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On 5 December 1994, at an OSCE conference in Budapest, Ukraine, the United States of America, the Russian Federation and the United Kingdom of Great Britain and Northern Ireland signed a Memorandum on Security Assurances in connection with Ukraine’s accession to the Treaty on the Non-Proliferation of Nuclear Weapons (the Budapest Memorandum).
Most importantly, in consideration for Ukraine’s accession to the Treaty on the Non-Proliferation of Nuclear Weapons, the US, the UK and Russia affirmed in the Budapest Memorandum: (a) their commitment to Ukraine to respect the independence and sovereignty and the existing borders of Ukraine; (b) their obligation to refrain from the threat or use of force against the territorial integrity or political independence of Ukraine, and that none of their weapons will ever be used against Ukraine except in self defence or otherwise in accordance with the Charter of the United Nations; and (c) their commitment to Ukraine to refrain from economic coercion designed to subordinate to their own interest the exercise by Ukraine of the rights inherent in its sovereignty and thus to secure advantages of any kind.
Since the signing of the Budapest Memorandum, Ukraine has met its obligations under the Budapest Memorandum by turning over the world’s third-largest nuclear arsenal; Russia has blatantly breached its obligations under the Budapest Memorandum by invading Crimea and parts of eastern Ukraine, as well as by escalating its military aggression against Ukraine, namely by shelling residential areas (including a kindergarten and a school yard) of several towns on the eastern border of Ukraine, recognizing as independent regions the Russia-controlled Luhansk and Donetsk so-called “people’s republics” and deploying Russian troops to carry out “peacekeeping functions” in eastern Ukraine, the whole also in clear contravention of the Charter of the United Nations, the Helsinki Final Act and the Minsk Agreements; while the US and the UK consider their commitment to be limited largely because they provided “assurances” (English text of the Budapest Memorandum) and not “guarantees” (as per the Ukrainian text of the Budapest Memorandum, which also states that it was: “Signed in four copies having equal validity in the English, Russian and Ukrainian languages”).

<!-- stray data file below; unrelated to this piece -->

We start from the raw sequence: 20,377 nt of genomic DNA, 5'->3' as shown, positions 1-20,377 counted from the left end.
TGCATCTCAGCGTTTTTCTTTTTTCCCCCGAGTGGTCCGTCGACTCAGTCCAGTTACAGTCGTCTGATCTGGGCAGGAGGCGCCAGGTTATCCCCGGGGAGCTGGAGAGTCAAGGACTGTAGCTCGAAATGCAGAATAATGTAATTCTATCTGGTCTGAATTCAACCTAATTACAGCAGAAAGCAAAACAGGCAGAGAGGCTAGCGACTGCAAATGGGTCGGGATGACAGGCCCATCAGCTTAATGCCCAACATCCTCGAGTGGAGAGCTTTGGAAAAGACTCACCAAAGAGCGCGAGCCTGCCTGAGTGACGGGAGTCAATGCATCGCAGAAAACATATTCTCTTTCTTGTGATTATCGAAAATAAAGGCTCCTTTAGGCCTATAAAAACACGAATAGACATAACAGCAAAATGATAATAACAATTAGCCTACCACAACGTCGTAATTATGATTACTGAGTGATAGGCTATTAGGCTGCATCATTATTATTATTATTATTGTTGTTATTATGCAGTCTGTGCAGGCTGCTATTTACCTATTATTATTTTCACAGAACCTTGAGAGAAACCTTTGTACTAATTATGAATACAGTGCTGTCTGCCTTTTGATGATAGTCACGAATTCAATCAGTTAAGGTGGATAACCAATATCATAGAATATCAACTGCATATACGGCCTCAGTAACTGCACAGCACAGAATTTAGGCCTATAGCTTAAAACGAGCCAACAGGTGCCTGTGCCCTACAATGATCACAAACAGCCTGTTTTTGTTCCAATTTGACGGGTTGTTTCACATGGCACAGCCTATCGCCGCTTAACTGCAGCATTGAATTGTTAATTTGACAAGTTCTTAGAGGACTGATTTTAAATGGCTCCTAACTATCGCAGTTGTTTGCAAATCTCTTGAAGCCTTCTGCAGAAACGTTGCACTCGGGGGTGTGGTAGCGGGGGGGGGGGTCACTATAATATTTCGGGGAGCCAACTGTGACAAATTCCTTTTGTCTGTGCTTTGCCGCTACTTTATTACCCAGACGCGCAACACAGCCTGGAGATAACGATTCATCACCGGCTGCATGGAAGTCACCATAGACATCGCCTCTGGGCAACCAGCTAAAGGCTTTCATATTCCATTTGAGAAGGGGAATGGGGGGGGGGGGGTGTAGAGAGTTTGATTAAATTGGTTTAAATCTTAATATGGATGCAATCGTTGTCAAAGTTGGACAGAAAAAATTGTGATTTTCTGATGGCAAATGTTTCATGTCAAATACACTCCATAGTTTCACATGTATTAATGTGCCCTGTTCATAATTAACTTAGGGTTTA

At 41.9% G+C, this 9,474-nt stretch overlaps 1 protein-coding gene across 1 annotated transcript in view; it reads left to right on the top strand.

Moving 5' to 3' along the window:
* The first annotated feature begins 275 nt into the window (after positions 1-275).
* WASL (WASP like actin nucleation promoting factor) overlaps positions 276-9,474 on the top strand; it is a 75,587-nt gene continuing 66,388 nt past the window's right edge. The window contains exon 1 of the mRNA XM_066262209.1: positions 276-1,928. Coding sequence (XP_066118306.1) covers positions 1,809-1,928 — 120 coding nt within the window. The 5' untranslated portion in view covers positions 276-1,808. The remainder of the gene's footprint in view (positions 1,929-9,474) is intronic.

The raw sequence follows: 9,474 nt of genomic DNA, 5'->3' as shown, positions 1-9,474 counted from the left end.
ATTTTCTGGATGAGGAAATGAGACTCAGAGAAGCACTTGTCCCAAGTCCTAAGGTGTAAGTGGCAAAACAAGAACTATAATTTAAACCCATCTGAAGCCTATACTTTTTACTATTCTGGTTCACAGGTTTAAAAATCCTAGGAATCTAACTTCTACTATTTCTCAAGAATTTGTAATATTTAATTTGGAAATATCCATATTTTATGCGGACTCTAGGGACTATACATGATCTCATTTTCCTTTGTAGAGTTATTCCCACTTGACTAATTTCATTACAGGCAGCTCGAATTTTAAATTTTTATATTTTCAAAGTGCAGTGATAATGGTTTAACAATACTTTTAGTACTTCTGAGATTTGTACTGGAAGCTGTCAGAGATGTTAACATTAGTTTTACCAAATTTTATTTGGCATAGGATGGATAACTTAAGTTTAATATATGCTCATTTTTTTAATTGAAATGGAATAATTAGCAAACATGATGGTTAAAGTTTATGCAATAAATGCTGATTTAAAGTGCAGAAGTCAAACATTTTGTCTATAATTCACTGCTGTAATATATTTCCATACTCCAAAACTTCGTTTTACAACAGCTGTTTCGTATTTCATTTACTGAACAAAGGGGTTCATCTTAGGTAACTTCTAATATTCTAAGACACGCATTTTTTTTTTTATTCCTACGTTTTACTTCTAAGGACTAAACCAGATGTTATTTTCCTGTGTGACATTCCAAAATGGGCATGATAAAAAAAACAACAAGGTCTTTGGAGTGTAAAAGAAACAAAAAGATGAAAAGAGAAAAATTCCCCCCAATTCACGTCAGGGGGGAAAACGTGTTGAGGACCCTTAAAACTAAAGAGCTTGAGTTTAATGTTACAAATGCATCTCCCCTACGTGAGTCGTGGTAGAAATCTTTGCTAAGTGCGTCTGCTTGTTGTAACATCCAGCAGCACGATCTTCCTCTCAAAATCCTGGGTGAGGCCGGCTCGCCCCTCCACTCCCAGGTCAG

After the President of Ukraine invoked the Budapest Memorandum during his speech at the Munich Security Conference on 19 February 2022, Germany’s Ambassador to Ukraine reacted the very next day on the TV channel “Ukraine-24” by stating that the Budapest Memorandum is not legally binding under international law. It is rather peculiar that, in a time of such acute tensions, the ambassador of a non-signatory country would have been one of the first to react and contradict the head of state of a Budapest Memorandum signatory country, not to mention the victim of Russia’s unlawful military aggression, on the binding nature of this international agreement.